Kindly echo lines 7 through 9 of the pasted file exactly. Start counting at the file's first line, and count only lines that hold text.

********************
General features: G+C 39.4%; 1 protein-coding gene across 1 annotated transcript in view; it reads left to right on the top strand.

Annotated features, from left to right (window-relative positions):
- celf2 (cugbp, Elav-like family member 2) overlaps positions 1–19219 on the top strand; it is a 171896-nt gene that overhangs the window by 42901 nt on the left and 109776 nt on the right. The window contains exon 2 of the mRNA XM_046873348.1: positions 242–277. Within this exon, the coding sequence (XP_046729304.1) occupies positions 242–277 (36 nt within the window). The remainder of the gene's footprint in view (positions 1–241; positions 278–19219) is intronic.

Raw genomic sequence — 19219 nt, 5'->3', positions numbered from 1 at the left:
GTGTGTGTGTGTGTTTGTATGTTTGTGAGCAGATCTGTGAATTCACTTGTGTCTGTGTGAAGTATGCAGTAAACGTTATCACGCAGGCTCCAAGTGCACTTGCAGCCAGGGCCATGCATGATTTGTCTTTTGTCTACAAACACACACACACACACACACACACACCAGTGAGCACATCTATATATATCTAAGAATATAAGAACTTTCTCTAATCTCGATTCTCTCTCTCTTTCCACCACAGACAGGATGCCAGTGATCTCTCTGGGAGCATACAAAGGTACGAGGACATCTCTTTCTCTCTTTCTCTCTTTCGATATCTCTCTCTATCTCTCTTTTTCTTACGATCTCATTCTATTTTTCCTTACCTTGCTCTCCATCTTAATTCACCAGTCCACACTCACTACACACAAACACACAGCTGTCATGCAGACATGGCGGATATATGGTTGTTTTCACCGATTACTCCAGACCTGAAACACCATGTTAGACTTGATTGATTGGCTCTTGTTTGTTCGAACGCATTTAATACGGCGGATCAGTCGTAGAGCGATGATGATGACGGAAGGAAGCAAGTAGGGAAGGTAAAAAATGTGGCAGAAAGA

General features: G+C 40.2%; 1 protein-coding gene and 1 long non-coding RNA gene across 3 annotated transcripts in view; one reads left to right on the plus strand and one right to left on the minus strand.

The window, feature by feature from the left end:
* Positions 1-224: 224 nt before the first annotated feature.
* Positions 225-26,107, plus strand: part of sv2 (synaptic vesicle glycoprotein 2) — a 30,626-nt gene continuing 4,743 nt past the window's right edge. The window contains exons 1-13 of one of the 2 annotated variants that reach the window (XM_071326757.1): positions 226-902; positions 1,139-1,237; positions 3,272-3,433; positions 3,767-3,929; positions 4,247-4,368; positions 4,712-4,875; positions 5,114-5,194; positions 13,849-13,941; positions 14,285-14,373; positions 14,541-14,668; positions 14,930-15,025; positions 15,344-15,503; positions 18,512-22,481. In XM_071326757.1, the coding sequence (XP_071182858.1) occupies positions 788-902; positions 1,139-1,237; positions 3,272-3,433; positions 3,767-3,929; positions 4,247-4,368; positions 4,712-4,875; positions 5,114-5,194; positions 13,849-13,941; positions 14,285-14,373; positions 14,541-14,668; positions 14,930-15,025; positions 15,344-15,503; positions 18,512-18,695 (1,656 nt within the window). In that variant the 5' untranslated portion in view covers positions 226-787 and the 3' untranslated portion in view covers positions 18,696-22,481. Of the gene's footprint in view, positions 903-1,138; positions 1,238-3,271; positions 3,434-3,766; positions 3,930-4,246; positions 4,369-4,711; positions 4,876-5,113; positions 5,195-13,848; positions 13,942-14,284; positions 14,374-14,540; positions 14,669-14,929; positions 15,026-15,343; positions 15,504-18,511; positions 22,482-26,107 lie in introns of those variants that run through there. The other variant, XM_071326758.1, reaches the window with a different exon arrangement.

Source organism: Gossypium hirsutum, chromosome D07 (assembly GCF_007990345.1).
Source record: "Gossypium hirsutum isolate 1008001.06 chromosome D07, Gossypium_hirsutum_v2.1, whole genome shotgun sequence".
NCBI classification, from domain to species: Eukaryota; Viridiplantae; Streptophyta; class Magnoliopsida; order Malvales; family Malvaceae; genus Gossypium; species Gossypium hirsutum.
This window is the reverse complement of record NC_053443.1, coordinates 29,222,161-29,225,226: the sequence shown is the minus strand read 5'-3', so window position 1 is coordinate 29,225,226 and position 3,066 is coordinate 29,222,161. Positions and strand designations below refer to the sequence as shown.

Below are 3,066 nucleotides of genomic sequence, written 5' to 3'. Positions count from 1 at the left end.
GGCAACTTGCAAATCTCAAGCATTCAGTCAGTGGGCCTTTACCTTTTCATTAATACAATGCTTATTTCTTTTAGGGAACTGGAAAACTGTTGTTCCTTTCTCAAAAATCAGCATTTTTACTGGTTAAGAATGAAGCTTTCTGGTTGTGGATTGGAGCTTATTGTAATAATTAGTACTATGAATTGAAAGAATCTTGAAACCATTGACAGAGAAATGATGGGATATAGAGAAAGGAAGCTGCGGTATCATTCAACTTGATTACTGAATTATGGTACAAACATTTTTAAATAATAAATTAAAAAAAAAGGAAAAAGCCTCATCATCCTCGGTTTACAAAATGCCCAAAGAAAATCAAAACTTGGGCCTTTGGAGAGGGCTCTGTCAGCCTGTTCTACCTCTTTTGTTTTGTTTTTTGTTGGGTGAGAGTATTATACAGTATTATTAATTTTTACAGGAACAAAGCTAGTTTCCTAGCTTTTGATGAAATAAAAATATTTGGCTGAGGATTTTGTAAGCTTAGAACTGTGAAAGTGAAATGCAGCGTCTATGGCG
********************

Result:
The window, feature by feature from the left end:
* Positions 1-224: 224 nt before the first annotated feature.
* Positions 225-26,107, plus strand: part of sv2 (synaptic vesicle glycoprotein 2) — a 30,626-nt gene continuing 4,743 nt past the window's right edge. The window contains exons 1-13 of one of the 2 annotated variants that reach the window (XM_071326757.1): positions 226-902; positions 1,139-1,237; positions 3,272-3,433; positions 3,767-3,929; positions 4,247-4,368; positions 4,712-4,875; positions 5,114-5,194; positions 13,849-13,941; positions 14,285-14,373; positions 14,541-14,668; positions 14,930-15,025; positions 15,344-15,503; positions 18,512-22,481. In XM_071326757.1, the coding sequence (XP_071182858.1) occupies positions 788-902; positions 1,139-1,237; positions 3,272-3,433; positions 3,767-3,929; positions 4,247-4,368; positions 4,712-4,875; positions 5,114-5,194; positions 13,849-13,941; positions 14,285-14,373; positions 14,541-14,668; positions 14,930-15,025; positions 15,344-15,503; positions 18,512-18,695 (1,656 nt within the window). In that variant the 5' untranslated portion in view covers positions 226-787 and the 3' untranslated portion in view covers positions 18,696-22,481. Of the gene's footprint in view, positions 903-1,138; positions 1,238-3,271; positions 3,434-3,766; positions 3,930-4,246; positions 4,369-4,711; positions 4,876-5,113; positions 5,195-13,848; positions 13,942-14,284; positions 14,374-14,540; positions 14,669-14,929; positions 15,026-15,343; positions 15,504-18,511; positions 22,482-26,107 lie in introns of those variants that run through there. The other variant, XM_071326758.1, reaches the window with a different exon arrangement.